Turkey displeased with EU over extraditing terrorists

October 05, 2010, Tuesday/ 16:51:00
European countries have extradited less than 10 percent of the terror suspects Turkey has requested from them in the past decade, a scenario Turkish authorities are not happy with.

According to Justice Ministry statistics, Turkey received a positive response for only 15 of the 158 extradition requests it has made since 2000. Among those 15 suspects, there is not a single figure from the two main terrorist groups Turkey has battled for so long, the Kurdistan Workers’ Party (PKK) and the Revolutionary People’s Liberation Party/Front (DHKP/C).

The same statistics suggest that only Germany, Romania, the Turkish Republic of Northern Cyprus (KKTC), Azerbaijan, Kazakhstan and Ukraine were partly receptive to Turkey’s requests to extradite terror suspects, whereas France, Belgium and Holland were the least compliant in the same field.

Turkey has been party to the European Convention on Extradition since 1959 and the European Convention on Suppression of Terrorism since 1980. In addition to these international agreements, Turkey has also ratified the Convention on the Transfer of Sentenced Persons, but it has been unable to manage the return of a single suspect from Europe. Most of the inmates repatriated to Turkey are those who themselves would prefer to serve their time in Turkish prisons.

Turkish prisoners serving time in Europe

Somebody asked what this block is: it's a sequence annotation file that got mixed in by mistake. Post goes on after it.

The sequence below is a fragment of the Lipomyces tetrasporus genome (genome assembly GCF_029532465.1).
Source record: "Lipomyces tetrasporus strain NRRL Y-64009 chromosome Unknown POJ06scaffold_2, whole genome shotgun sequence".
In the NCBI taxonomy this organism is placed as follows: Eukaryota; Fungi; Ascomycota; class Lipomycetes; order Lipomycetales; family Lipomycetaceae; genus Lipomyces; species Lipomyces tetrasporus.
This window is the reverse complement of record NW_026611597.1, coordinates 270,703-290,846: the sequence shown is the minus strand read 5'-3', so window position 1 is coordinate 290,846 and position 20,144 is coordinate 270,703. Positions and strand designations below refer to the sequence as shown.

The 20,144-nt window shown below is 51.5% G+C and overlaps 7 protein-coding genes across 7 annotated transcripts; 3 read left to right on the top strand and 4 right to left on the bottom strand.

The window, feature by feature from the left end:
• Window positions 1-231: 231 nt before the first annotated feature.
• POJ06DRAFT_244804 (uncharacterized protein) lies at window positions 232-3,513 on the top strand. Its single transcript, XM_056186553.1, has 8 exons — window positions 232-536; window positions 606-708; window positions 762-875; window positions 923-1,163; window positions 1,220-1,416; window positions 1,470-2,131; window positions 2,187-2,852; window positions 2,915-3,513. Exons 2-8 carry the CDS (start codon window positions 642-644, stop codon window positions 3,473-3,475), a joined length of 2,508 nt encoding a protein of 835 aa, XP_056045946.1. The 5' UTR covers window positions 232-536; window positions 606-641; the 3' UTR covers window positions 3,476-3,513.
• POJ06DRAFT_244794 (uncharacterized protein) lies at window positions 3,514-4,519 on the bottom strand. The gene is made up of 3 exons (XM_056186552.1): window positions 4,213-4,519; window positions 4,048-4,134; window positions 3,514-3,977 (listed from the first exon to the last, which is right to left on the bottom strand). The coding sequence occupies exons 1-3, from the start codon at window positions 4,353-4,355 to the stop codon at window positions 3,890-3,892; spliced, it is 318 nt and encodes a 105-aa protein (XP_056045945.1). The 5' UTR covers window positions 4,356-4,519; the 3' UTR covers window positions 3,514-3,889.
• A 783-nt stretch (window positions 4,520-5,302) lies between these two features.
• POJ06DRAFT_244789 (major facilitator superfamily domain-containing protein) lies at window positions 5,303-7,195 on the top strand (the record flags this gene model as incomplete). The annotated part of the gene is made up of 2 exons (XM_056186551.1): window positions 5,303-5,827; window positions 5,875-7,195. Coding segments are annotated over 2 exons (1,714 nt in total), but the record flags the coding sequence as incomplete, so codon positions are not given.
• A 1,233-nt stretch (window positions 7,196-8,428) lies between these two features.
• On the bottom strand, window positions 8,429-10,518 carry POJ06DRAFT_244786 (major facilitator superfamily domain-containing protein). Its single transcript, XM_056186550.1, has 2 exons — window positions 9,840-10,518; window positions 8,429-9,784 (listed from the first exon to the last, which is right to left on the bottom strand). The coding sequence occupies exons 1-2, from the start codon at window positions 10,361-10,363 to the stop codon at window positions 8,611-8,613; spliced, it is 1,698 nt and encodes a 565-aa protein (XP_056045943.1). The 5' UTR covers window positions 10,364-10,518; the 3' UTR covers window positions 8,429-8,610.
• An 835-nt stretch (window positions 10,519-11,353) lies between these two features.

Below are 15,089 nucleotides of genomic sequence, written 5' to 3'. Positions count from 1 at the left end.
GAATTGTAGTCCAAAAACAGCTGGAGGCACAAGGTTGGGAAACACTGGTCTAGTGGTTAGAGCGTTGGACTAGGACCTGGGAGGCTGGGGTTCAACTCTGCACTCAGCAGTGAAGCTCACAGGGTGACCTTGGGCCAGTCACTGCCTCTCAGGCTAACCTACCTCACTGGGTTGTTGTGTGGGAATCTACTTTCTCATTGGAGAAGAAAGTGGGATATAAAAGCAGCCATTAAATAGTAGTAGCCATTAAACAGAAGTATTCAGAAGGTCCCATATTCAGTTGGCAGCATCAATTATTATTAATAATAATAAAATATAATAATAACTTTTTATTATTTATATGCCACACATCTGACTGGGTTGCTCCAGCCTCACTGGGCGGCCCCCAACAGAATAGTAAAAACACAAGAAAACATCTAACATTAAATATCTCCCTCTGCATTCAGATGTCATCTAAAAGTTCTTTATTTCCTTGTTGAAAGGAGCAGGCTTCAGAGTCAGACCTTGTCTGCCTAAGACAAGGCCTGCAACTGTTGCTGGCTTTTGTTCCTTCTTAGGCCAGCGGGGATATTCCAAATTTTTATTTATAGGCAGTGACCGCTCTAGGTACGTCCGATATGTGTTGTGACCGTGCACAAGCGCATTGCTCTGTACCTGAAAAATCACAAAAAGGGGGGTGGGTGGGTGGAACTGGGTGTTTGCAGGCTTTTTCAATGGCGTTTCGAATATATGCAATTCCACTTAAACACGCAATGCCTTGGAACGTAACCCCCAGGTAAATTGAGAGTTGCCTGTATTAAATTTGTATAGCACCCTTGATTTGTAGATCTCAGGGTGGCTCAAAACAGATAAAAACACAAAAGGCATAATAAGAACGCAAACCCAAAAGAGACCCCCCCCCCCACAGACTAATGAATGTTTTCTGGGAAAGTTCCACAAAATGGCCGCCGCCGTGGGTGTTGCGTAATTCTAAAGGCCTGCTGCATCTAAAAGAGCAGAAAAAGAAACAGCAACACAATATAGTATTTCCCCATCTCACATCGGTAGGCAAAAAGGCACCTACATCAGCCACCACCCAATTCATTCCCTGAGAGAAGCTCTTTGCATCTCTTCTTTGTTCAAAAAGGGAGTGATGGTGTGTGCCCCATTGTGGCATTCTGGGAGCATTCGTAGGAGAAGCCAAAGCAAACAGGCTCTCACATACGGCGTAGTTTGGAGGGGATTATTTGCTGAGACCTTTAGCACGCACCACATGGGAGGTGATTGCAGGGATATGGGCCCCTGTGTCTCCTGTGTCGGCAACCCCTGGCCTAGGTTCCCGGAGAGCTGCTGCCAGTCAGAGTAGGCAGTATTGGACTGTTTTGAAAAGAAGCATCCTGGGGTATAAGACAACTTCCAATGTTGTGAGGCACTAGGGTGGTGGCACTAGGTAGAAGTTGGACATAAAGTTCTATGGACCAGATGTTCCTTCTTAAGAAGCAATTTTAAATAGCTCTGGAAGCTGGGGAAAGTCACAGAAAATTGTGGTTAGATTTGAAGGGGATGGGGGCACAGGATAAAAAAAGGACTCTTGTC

According to information Today’s Zaman obtained from the Justice Ministry’s Prisons and Houses of Detention Directorate General, of the 498 requests from prisoners that they be transferred to Turkey from Europe, only 104 have been approved since 2006. When the annual figures are examined, it is clear that inmates have been increasingly deterred from applying to serve their prison sentences in Turkey. The high rate of rejection has been maintained and even saw an increase from 78 percent in 2006 to 91 percent in the first half of 2010. The same directorate also suggested in a recent report that conditions in Turkish prisons are now less comfortable for inmates as European standards have been adopted. The report argues that until 2006 Turkish prisons were more comfortable than European prisons because most inmates were allowed to stay together in large shared wards before European standards were enforced. Currently, according to what is called the ‘F type’ prison model, a sizeable number of inmates also stay alone in cells and the prisons are administered more stringently.

Though Turkish inmates staying in European prisons are not as enthusiastic as they used to be about serving their time in Turkey, Turkish prisoners held in Central Asian states as well as in the Middle East and Africa are expending much effort to be transferred to Turkey. It is generally known that the prison conditions in theses regions are below the world average. On the other hand, Turkey also has a sizeable number of foreign prisoners. At a special penitentiary in the northwestern province of Bilecik, 1,533 inmates from 85 countries are being held, most of them Iranian nationals charged with drug trafficking.

Turkey, on principle, is facilitating procedures to allow these inmates to serve their sentence in their homelands if they would like to. However, none of Turkey’s Iranian inmates have expressed a desire to return to Iran and complete their punishments there. When it comes to terror suspects, Turkey shows much sensitivity to extradition requests, particularly after 9/11, a ministry official who preferred to remain anonymous told Today’s Zaman. Turkey extradited 37 criminals last year.

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